Do you remember choosing up teams to play baseball insert your sport) as a kid? Two captains would be “appointed” or “anointed” depending on the social structure of the playground. They were normally the two best players and their leadership role had nothing to do with their ability to lead the team or even pick good players (this is true in many of our adult playgrounds called “the office”). The remaining athletes would be lined up opposite the captains, staring intently at them trying to be the next person selected. The ultimate humiliation was being in the final two, knowing only one would be the infamous last pick. Sounds a little like American Idol, huh?
I’ve been watching AMC’s hit television show, Mad Men on Netflix. I just finished Year 3 (two years old so consider this your spoiler alert) where Don Draper leads a group of people from the firm, including two partners, to form their own agency. They take drastic and covert action when they find out that their old agency was being sold and they didn’t want to play along. At the end of the episode (and season), you see Draper standing in the hotel room being used as the new office. He is gazing at the 7-8 people he hand picked to “play ball” with the new agency. These were the ones he wanted to move forward with. He had a choice to pick the best of a larger field and he chose them.
Four years ago, as I was preparing to take the presidency of my 130-member Rotary Club, one of the guest speakers in my workshop asked a compelling question — “If your club had to whittle itself down to only 25 members, would you be one of them?’ Thought-provoking.
If you had to choose 5 people to move forward with a new organization, whom would you choose? Why? Would you even be one of them?
Not everyone in your organization work and perform at the same level of excellence. Are you spending too much time trying to “fix” them at the expense of enhancing your best performers? Unfortunately, many executives and business owners spend too much time with the squeaky wheel. The same thing happens in our schools and non-profit organizations. In the end, it only hurts them. The best path is to work on your strengths, not your weaknesses.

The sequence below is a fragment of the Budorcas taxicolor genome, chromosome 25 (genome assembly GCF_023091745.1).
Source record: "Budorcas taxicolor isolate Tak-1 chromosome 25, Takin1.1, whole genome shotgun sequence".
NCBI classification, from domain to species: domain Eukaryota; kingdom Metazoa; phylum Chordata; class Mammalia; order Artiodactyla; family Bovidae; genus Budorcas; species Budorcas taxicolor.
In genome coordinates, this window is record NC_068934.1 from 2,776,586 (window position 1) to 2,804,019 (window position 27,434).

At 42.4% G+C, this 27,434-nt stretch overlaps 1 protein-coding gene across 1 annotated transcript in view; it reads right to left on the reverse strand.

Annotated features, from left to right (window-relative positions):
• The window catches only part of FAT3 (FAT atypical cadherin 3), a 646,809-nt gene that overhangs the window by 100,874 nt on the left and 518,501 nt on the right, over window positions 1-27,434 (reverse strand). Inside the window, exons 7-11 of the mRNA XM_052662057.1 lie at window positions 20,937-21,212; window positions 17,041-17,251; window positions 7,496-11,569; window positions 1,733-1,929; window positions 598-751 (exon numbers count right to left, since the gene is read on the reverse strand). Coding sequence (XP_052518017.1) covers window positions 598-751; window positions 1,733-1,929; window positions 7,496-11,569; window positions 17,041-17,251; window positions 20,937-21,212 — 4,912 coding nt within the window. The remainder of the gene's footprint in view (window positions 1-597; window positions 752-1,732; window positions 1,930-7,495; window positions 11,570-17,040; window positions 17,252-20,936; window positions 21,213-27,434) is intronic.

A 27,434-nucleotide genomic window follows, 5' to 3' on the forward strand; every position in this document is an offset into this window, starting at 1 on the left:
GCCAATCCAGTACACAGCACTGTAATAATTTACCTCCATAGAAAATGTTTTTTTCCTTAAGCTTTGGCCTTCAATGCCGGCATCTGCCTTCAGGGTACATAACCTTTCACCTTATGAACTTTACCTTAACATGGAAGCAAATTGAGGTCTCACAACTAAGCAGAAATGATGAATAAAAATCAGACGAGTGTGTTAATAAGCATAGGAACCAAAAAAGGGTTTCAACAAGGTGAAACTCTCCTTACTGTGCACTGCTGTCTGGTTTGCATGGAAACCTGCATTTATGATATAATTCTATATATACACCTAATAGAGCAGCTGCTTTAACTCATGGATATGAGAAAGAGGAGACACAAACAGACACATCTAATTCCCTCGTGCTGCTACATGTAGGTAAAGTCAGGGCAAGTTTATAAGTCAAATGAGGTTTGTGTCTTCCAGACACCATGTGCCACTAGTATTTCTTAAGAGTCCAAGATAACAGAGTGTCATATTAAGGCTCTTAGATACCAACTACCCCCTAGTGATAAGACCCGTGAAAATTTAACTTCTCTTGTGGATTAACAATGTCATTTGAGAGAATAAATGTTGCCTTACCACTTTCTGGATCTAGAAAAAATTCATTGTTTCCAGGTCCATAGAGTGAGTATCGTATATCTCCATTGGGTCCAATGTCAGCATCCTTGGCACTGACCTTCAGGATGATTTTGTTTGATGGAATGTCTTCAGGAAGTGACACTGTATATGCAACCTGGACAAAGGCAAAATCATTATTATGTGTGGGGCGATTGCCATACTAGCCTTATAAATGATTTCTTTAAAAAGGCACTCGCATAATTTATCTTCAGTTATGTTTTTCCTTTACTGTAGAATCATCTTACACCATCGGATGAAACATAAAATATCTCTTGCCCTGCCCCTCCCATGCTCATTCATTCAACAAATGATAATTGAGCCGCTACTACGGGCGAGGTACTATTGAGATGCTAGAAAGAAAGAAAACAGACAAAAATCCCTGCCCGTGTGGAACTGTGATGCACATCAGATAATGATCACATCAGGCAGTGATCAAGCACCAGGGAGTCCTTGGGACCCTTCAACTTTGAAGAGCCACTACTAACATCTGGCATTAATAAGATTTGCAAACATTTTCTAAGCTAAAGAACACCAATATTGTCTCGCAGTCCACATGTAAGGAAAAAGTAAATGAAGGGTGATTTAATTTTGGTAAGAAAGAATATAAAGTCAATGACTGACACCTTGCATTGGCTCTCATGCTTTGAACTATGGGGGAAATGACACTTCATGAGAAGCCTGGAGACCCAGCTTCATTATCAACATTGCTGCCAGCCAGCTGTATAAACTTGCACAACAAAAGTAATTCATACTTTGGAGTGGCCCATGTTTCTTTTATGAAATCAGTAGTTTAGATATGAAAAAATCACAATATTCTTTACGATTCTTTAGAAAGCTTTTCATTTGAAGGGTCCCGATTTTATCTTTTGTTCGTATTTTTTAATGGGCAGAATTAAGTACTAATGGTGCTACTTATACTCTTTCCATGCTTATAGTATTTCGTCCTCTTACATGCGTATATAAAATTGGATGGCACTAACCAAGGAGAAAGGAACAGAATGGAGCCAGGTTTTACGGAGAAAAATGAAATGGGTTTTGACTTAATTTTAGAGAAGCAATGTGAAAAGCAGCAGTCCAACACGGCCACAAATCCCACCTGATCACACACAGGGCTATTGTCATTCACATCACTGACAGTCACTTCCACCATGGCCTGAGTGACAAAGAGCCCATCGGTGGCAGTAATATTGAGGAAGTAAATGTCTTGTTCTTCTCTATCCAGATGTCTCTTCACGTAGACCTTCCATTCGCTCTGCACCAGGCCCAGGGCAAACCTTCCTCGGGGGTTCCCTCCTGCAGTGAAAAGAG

If you are the “captain” of your business, your non-profit organization, your school district, or your association, you have been given the opportunity to choose your team. Here are five characteristics to cogitate on…
- Does this person have the skill set for the task or job at hand, or are they merely being promoted due to longevity?
- Does this person care about the organization’s well-being or is it solely “what’s in it for me?”
- Does this person have a high ceiling to success or do they have a giant bump on their head from smacking their ceiling?
- How well do they play with others?
- Are they “coachable?” In other words, are they willing to constantly improve their skills, or do they think they have mastered it all?
Too many executives and business owners waste time and money on trying to fix the unfixable. You’re better served enhancing your strengths by empowering your strongest performers. Less labor intensity and more return on investment. Find ways to build on your strengths, rather than fix your weaknesses. It’s about success, not perfection.
Final thought — Look at yourself in the mirror. Should you be on the team? Are you providing leadership with passion, skill, and inspiration? Would your employees or your “team” trade you at the trading deadline? Are you enhancing or detracting your organization’s performance? Honest evaluation needs to be done on the entire team, including you.
Bottom line — Who would you go to war with if you only had four other people to choose? What characteristics make them your choice? What role do you play in best igniting their talent?
Take those answers and instill those values in your strongest performers and watch your organization prosper.
(Editor’s note: Dan Weedin is a Poulsbo-based management consultant, speaker, and mentor. He leads an executive peer-to-peer group in Kitsap County where he helps executives improve personally, professionally, and organizationally by enhancing leadership skills. He is one of only 32 consultants in the world to be accredited as an Alan Weiss Master Mentor. Reach Weedin at (360) 697-1058; firstname.lastname@example.org or on the web site www.DanWeedin.com.)